An Gorta Mór

In Ireland, the Great Famine was a period of mass starvation, disease and emigration between 1845 and 1852. It is also known, mostly outside of Ireland, as the Irish Potato Famine. In the Irish language it is called ‘An Gorta Mór‘ (The Great Hunger) or ‘An Drochshaol’ (The Bad Times). During the Famine, Ireland’s population fell by between 20 and 25 percent. Approximately one million people died and a million more emigrated from Ireland. The proximate cause of famine was a plant disease commonly known as potato blight. The blight ravanged much of Europe but hit Ireland particularly hard due to a number of political, social and economic factors which remain the subject of historical debate.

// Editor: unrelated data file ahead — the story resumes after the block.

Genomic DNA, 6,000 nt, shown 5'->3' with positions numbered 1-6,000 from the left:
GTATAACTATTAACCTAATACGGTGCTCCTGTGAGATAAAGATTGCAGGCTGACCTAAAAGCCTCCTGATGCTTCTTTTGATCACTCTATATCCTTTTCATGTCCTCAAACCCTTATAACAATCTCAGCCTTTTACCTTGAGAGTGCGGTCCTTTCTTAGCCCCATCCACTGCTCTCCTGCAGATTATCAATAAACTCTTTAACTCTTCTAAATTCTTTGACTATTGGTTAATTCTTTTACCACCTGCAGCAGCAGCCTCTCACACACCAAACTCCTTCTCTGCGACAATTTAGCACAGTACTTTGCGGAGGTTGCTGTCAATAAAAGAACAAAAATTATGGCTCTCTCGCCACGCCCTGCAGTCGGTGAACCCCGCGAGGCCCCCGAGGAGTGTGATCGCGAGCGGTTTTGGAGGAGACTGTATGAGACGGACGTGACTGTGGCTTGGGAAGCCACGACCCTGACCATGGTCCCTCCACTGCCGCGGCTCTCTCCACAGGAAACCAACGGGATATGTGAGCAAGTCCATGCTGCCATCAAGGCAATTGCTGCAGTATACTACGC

For example, views of the Irish as racially inferior, and for this reason significantly responsible for their circumstances, gained purchase in Great Britain during and immediately after the famine. Discussion of the British government’s response to the failure of the potato crop in Ireland and the subsequent large-scale starvation, and whether or not this constituted genocide, remains a politically-charged issue in Ireland.

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